Music

Lights: Siberia Acoustic

On Siberia Acoustic, Lights demonstrates her abilities beyond the synths that characterized Siberia.


Lights

Siberia Acoustic

Label: Last Gang
US Release Date: 2013-04-30
UK Release Date: 2013-04-30
Amazon
iTunes

Canadian electro-pop/rock singer Lights returns after a two-year hiatus with her latest album,Siberia Acoustic, which provides a stark contrast to her 2011 effort Siberia, which was filled with ample production effects and synthetic ideas. Siberia Acoustic eschews electronics (as well as drums), settling for acoustic guitars, piano, and cello. Additionally, the ‘unplugged’ edition of her former album is leaner, sitting 10 tracks deep and a brief 35 minutes in duration. Ultimately, while Siberia Acoustic shows Lights’ abilities and range beyond her established niche, it isn’t particularly innovative or mind-blowing.

“Banner” initiates the effort, shaking up the track ordering of Siberia. With thoughtful accompaniment from acoustic guitar and cello, Lights commands the minimal production with vocals that are as clear as a bell. While “Banner” isn’t an exhilarating ride, Lights heightens her emotions towards the end, achieving more vocal grit. “Cactus in the Valley” is more intriguing, bringing Owl City (Adam Young) on board for the duet. Lights continues to deliver, exhibiting a lovely vocal tone. Owl City’s vocals are most surprising; rarely has Adam Young sounded so smooth. The vocal blend between the two is superb.

“Where the Fence is Low” is another pleasant listen, but doesn’t trump the original in its stripped arrangement. Like “Banner”, Lights picks up the steam towards the end, which energizes the good, but somewhat unexciting acoustic cut. Once again, a duet seems to restore lost energy. Lights brings in Max Kerman (member of Juno award-winning band Arkells) on title track “Siberia”. Like “Cactus in the Valley”, the voices blend harmoniously. The best touch is how Kerman and Lights trade lines during the second iteration of the chorus. “Suspension” doesn’t kill the vibe per se, but it also doesn’t possess the same magic as “Siberia”. Still a solid revamp in acoustic form, “Suspension” is above average without reaching exceptionalness.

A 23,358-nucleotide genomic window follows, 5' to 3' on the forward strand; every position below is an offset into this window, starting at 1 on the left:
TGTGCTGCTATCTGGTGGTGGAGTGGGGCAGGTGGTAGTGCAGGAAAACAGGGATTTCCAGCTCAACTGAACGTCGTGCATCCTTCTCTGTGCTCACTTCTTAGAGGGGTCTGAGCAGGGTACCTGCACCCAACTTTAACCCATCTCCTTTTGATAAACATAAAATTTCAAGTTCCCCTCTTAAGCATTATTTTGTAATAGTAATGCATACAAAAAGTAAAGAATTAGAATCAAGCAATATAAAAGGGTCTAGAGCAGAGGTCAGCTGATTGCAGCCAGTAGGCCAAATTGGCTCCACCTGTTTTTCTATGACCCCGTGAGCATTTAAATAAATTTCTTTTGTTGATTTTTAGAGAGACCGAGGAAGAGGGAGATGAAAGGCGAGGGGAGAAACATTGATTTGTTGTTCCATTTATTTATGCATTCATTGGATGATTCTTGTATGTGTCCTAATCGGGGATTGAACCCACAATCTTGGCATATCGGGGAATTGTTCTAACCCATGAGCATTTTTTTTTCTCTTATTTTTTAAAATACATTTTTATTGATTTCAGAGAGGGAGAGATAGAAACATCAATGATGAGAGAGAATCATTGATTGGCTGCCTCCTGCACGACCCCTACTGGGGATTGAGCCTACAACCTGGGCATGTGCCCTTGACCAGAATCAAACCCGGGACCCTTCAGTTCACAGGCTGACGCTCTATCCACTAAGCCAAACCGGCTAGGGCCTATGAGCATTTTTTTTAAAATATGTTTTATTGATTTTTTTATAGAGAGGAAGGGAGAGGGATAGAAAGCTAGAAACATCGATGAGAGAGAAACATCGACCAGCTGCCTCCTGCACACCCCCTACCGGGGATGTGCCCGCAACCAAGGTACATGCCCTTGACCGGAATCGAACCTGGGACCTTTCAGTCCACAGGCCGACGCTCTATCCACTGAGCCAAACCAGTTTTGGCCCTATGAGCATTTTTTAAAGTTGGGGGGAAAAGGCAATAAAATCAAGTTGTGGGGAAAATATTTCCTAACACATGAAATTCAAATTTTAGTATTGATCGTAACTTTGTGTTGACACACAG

“Toes” graces the top tier of Siberia Acoustic. Accompanied by driving, rhythmic acoustic guitar with the addition of cello later on, Lights rises to the ‘vocal occasion’, with lovely falsetto and playful melisma on the lyric “toes”. Things are less noteworthy on the proceeding “Peace Sign”, featuring Coeur de Pirate. Solid like the multitude, “Peace Sign” doesn’t bring the electricity; it translates as more boring than musically stimulating. “Heavy Rope” provides some atonement, proving to be another ‘stripped’ success. Not a home run -- reserve that for “Cactus in the Valley”, “Siberia” or “Toes” -- but “Heavy Rope” gets it done. “Flux and Flow” is a somewhat sleepy penultimate cut, but “ ... and Counting” feels like a smart song choice to conclude. Piano and cello intact to deliver the warmth, Lights sounds inspired by her backdrop.

All in all, Siberia Acoustic is enjoyable if sometimes bland. The antithesis of an album filled to the brim with sounds, this unplugged version fails to compel as much. Even so, it has its moments. Lights sounds superb throughout. Her vocal talents are never jeopardized, regardless of the musical canvas she is painting upon.

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